Saturday, November 13, 2010

Classy Affair: Charlie Haden's Quartet West's Sophisticated Ladies

In 1992, Charlie Haden's Quartet West released a remarkable jazz album. It was called Haunted Heart and it featured the bass player’s quartet with Ernie Watts on tenor sax, Alan Broadbent on piano and Larance Marable on drums. The album was a soundtrack to Los Angeles, without the pictures, although it portrayed L.A. in a cinematic way. The album opens with the Warner Brothers fanfare composed by Max Steiner and segues into a composition called "Hello My Lovely" played by the quartet. Even better was the use of period recordings from the 1940s. Songs by Jo Stafford, Jeri Southern and Billie Holiday were brilliantly woven into the texture and tone creating a moving picture in the mind.

Two years later, Quartet West released a follow-up album called Always Say Goodbye featuring a thematic presentation based on The Big Sleep by Raymond Chandler. This time the quartet was featured playing period recordings by sax great, Coleman Hawkins, Jo Stafford, Chet Baker and the Duke Ellington Orchestra featuring Ray Nance on violin. A musical excerpt from the Warner Brothers movie, The Big Sleep, including dialogue between Humphrey Bogart and Lauren Bacall, concluded the album. This album also created an interesting concept rarely tried in jazz: the mash up.

This new release, Sophisticated Ladies, further re-interprets the past, but this time featuring the contemporary voices of Melody Gardot, Norah Jones, Cassandra Wilson, Diana Krall, Renee Fleming and Ruth Cameron, Haden's wife. Of course, with this much talent crowding the room, the results are uneven. But it's still remarkable what some singers, if they're prepared, can bring to a song. Therefore, the successful tracks on Sophisticated Ladies are by the better singers. Namely, Wilson, Krall and Fleming. The other three fail to dazzle my ears and perhaps it's because the material isn't suitable to the vocalist. For instance, Norah Jones does her best with "Ill Wind," one of the best torch ballads in the American Songbook, but I'm not convinced the wind is blowing her "no good." As for Melody Gardot, on "If I'm Lucky," a rarely recorded song by Edgar De Lange, she seems to be getting bad vocal coaching. Her vibrato styling on this song spoils the purity of the melody.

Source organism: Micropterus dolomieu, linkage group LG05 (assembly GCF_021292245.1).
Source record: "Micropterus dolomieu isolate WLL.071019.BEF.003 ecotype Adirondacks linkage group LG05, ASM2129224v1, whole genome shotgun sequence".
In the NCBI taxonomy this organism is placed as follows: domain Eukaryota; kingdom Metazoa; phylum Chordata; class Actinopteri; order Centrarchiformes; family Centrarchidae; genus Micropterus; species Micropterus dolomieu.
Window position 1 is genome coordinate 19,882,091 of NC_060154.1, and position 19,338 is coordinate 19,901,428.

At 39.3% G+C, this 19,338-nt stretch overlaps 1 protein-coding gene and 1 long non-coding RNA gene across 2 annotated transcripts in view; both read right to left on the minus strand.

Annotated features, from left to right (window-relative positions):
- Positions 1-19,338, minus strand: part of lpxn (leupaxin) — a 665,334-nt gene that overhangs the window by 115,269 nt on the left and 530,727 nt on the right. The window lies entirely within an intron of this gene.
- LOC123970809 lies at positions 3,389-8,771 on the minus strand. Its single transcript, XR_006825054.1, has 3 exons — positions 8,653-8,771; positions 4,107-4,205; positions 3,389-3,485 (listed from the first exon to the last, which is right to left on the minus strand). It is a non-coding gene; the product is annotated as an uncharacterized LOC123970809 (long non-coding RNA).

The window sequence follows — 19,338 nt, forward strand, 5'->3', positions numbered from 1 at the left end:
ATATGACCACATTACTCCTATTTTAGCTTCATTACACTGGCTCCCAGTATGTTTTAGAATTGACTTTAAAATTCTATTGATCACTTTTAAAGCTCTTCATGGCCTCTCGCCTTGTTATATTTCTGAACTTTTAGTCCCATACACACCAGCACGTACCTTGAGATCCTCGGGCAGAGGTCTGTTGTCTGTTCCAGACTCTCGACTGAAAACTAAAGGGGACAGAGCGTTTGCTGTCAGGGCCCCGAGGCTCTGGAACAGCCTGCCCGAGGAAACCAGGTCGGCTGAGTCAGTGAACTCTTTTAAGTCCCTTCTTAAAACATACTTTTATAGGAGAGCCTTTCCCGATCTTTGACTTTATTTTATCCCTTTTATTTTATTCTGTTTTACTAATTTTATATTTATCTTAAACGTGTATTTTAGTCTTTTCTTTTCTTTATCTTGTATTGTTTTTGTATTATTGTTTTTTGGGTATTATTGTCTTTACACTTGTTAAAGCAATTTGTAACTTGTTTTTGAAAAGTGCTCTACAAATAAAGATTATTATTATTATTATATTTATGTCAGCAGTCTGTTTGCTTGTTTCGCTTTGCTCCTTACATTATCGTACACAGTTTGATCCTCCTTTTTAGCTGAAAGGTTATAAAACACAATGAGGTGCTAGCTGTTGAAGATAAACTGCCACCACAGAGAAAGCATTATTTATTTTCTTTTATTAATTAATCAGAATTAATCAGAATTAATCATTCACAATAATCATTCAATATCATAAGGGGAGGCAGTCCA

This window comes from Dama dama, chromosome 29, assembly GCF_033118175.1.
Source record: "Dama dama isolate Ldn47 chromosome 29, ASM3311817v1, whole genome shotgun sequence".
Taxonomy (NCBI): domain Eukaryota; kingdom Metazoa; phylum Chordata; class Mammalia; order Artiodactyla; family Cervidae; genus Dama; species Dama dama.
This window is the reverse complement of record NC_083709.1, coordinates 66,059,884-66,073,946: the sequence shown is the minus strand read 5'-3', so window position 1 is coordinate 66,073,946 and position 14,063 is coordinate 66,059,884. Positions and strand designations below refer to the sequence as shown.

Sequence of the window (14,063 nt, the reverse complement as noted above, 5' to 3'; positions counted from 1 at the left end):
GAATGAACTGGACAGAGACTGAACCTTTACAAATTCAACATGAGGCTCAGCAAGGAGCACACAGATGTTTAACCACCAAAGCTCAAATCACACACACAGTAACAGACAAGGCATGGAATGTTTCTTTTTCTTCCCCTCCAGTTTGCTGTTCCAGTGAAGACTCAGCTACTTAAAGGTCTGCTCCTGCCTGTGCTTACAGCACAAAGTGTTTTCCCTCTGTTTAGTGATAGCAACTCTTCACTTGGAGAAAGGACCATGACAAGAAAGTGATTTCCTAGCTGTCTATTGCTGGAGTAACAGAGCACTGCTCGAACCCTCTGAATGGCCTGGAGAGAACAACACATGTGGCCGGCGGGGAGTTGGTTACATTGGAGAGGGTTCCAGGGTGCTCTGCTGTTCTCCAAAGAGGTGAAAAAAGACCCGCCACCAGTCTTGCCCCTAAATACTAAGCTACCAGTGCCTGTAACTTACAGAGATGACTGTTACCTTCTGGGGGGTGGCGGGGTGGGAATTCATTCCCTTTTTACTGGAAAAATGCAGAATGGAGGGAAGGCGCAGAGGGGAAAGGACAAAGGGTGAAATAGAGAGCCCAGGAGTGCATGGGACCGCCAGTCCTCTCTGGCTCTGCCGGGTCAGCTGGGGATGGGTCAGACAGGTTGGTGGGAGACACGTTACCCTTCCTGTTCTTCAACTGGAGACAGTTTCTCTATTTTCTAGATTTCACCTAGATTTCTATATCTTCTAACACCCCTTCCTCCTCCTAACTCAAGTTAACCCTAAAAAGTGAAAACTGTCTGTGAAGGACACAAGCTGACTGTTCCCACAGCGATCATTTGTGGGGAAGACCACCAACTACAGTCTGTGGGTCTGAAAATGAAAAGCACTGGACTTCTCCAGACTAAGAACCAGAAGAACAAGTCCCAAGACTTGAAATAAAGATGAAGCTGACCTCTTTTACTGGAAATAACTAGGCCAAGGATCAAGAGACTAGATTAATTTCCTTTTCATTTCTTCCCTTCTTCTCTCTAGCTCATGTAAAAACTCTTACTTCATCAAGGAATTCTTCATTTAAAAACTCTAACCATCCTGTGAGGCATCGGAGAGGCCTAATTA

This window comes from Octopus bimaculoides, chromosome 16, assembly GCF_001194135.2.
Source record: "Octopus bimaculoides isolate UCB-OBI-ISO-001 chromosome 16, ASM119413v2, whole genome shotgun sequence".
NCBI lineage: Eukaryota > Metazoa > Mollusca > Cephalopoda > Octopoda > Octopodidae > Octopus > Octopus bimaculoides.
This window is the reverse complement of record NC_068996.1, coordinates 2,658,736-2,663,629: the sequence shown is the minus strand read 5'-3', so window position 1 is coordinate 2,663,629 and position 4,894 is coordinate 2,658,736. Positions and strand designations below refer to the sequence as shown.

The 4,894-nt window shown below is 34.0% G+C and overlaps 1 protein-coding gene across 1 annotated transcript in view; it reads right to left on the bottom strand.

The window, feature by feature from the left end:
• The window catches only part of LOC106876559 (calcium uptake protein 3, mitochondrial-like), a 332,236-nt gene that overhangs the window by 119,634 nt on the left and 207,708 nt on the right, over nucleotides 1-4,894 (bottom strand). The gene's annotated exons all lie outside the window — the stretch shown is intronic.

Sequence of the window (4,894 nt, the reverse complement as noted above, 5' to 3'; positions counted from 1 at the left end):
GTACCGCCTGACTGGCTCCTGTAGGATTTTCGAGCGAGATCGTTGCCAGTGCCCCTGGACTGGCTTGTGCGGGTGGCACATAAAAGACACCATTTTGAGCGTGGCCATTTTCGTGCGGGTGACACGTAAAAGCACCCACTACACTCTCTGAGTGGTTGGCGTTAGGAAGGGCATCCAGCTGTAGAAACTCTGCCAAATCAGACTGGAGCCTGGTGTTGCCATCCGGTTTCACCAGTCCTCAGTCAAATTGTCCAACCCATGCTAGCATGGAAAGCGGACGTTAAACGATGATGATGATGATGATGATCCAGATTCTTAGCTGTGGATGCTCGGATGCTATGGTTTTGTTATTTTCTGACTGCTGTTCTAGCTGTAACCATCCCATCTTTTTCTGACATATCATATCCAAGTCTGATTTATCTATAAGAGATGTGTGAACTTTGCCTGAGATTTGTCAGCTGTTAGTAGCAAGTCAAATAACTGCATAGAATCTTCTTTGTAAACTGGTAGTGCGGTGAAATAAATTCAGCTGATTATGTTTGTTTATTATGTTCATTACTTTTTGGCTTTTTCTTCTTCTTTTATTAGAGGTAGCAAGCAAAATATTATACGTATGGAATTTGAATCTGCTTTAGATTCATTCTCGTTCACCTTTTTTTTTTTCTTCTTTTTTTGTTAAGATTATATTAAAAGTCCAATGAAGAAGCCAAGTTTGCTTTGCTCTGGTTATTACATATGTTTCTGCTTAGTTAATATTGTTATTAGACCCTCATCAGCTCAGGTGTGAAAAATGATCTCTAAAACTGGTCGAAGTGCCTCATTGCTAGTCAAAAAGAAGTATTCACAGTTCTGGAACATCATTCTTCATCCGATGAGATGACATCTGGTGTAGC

Then comes Cassandra Wilson on "My Love and I" by Johnny Mercer. It's so beautifully rendered that I wondered why the band didn't record more songs featuring her. She knows how to phrase and she's getting better as she gets older, but then Wilson has always been a gifted vocalist ever since her debut some 25 years ago. Charlie Haden's wife, Ruth Cameron does a decent job on "Let's Call It Day" recorded by Lee Wiley. It's well phrased and Broadbent's arrangement is sympathetic to the vocal, but it seems unfocussed. Renee Fleming, whose really good pop record Dark Hope was released last May, ended up universally panned, except my me (click here to read the review) and her publicist. She shows up on this album with her interpretation of " A Love Like This," an obscure song written by Ned Washington and Victor Young. The only other version I know is by Helen Merrill who is untouchable for her interpretation of American songs. But Fleming makes a good effort here stretching out the phrasing to achieve a more sensual interpretation of the track.

Charlie Haden's Quartet West
Lastly, the unstoppable Diana Krall gets to sing one of the saddest songs ever written, "Goodbye" by Gordon Jenkins. It's an appropriate choice for the vocalist whose natural inclination is to sing as slowly as possible. "Goodbye" is a lament and Krall knows it. I never tire of hearing it in any version. This song was once made famous by Benny Goodman as his closing theme song from his radio broadcasts in the 1930s and this version with Quartet West ranks as one of the best in music.

And speaking of the Quartet, the album features the band on instrumental tracks designed to carry the musical narrative. Standards like "My Old Flame" and "Sophisticated Lady" grace the record making it a classy affair. It's nice to hear an album that feels intimate without being schmaltzy. It speaks to the quality of the musicians and Charlie Haden's sensitivity to the music, a quality he expresses each and every time he plays.

So while not the strongest record Quartet West has done in this so-called series, it still holds up as one of inspired quality and taste.

-- John Corcelli is a musician, actor, writer and theatre director.

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